Wipf and Stock will withdraw “Bad and Boujee” from publication and distribution


Wipf and Stock Publishers today confirmed that they have initiated the removal and ceased distribution of Jennifer M. Buck’s book, Bad and Boujee: towards a trap Feminist theologyafter days of criticism directed at the book.

In an April 14 email to Sojourners, Jim Tedrick, publishing director for Wipf and Stock, said they had “initiated the removal [of] the book from publication and distribution” and would release a statement later today.

Cascade, an imprint of Wipf and Stock, originally released Bad and Boujee February 22. The book, according to its back cover description, “engages with the overlap of black experience, hip-hop music, ethics, and feminism to focus on a subsection known as of “trap feminism” and building a feminist theology of the trap.”

Buck, who is white, has been on “Trap Feminist Theology” since 2017, according to her resume. She is currently a professor and program director at Azusa Pacific University in the Department of Practical Theology. Buck did not immediately respond to Sojourners’ request for comment.

On April 11, Jo Luehmann, a popular Christian writer and podcaster, criticized Bad and Boujee on her Instagram account, after asking Buck how qualified she was to write a book about the black women’s experience. Luehmann’s comments have been deleted, she told Sojourners, and Buck privately messaged her in an effort to discuss the matter. Luehmann shared screenshots of the interaction on his Instagram account.

Buck, according to the screenshots, said she did her research “by directly interviewing women trapping with a research team of mostly black women.” “Trap” is a reference to trap music, which was pioneered by black Southern hip hop artists in the 1990s. “Bad and Boujee” is a reference to the song of the same name by Migos and Lil Uzi Vert.

On April 13 and 14, several people on Twitter criticized the book, prompted by Luehmann’s Instagram account. Lots of black women authors, academicsand theologians shared their point of view.

Some have said that Buck, as a white woman, lacks the ability to write theology that comes from the experience of black women, and others have criticized the content and purpose of the book – particularly Buck presents her book as the construction of an ethic already constructed by black women over decades. People also criticized racism and appropriation in publishing and academia.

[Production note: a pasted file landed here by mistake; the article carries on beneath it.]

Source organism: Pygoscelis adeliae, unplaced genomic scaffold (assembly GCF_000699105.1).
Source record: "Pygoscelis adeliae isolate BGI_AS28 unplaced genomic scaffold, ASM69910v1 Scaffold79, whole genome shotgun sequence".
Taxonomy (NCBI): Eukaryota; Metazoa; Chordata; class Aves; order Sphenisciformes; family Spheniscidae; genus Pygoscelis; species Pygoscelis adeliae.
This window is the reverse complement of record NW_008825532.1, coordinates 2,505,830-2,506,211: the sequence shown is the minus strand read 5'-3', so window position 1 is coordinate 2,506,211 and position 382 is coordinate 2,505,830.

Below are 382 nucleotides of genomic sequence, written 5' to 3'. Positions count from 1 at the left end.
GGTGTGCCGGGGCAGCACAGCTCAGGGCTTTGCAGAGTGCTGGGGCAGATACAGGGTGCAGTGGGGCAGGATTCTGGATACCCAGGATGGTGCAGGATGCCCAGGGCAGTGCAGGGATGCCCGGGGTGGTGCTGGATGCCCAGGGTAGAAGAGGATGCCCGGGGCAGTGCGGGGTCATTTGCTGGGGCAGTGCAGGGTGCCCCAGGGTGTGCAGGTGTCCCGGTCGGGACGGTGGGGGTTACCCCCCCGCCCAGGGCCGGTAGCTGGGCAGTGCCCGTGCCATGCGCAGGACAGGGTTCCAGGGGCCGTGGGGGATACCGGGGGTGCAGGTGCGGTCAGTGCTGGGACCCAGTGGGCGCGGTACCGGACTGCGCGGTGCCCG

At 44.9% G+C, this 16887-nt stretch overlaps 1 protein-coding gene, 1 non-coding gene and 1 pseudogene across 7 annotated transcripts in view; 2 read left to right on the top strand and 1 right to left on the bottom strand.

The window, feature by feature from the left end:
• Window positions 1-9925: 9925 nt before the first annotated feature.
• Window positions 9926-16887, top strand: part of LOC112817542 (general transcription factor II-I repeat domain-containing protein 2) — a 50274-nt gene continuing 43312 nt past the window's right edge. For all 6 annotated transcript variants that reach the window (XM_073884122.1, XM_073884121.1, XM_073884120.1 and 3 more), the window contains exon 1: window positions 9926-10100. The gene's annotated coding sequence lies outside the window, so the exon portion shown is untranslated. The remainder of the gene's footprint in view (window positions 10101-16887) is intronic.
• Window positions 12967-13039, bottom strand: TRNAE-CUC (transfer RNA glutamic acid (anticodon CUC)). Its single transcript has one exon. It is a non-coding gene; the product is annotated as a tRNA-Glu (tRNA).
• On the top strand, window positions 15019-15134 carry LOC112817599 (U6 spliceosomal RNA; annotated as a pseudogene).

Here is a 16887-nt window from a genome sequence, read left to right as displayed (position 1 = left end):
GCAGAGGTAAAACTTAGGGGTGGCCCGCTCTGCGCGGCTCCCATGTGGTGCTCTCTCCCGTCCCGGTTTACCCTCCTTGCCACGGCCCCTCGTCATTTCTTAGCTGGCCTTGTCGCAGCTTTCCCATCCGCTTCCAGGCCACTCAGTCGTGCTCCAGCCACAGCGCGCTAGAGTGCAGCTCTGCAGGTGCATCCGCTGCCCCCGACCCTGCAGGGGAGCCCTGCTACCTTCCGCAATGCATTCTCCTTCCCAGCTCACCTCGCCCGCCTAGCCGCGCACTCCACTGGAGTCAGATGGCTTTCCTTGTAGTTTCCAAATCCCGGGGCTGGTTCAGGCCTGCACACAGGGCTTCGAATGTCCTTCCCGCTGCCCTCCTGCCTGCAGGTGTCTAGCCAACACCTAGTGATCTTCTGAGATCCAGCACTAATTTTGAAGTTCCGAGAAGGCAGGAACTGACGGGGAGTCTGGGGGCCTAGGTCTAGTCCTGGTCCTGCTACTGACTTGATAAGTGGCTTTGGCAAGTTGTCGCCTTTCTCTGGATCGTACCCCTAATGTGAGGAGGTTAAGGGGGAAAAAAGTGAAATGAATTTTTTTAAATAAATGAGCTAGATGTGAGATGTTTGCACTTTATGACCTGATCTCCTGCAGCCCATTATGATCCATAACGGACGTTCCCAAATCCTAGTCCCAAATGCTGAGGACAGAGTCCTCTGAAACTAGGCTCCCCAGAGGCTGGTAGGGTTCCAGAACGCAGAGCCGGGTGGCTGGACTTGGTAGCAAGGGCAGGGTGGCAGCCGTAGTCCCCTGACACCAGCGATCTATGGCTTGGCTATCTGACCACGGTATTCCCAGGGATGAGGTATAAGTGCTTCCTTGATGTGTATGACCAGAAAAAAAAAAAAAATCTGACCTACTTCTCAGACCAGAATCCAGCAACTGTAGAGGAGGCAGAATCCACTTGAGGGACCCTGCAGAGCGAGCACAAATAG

“Trap feminism” is a term coined by entertainment journalist and author Sesali Bowen, at least as early as 2014. Bowen shared on Twitter his interactions with Buck in the screenshots. Buck, according to the screenshots, said she noted Bowen’s work after a research assistant discovered it.

In response to the announcement that Wipf and Stock would stop publishing and distributing, theologian Candice Marie Benbow told Sojourners: “While this does not erase the harm caused, I hope that Wipf and Stock will take this opportunity to familiarize with and amplify the many Black feminist and womanist scholars and practitioners who engage in work, grounded in their lived experience, that truly empowers and heals Black women.

Many people on social media have raised concerns about the status of Amazon’s reviews of the book, with one user point out that Amazon seemed to be suspending reviews and ratings. At the time of this article’s publication, the book had only one star and no reviews.

Authors and publishers do not control Amazon reviews, although users can report abusive reviews. Wipf and Stock told Sojourners that they made no attempt to extract or remove reviews.

At the time of publication, Wipf and Stock had not issued a statement on its social media channels.

This is an ongoing story and will be updated.


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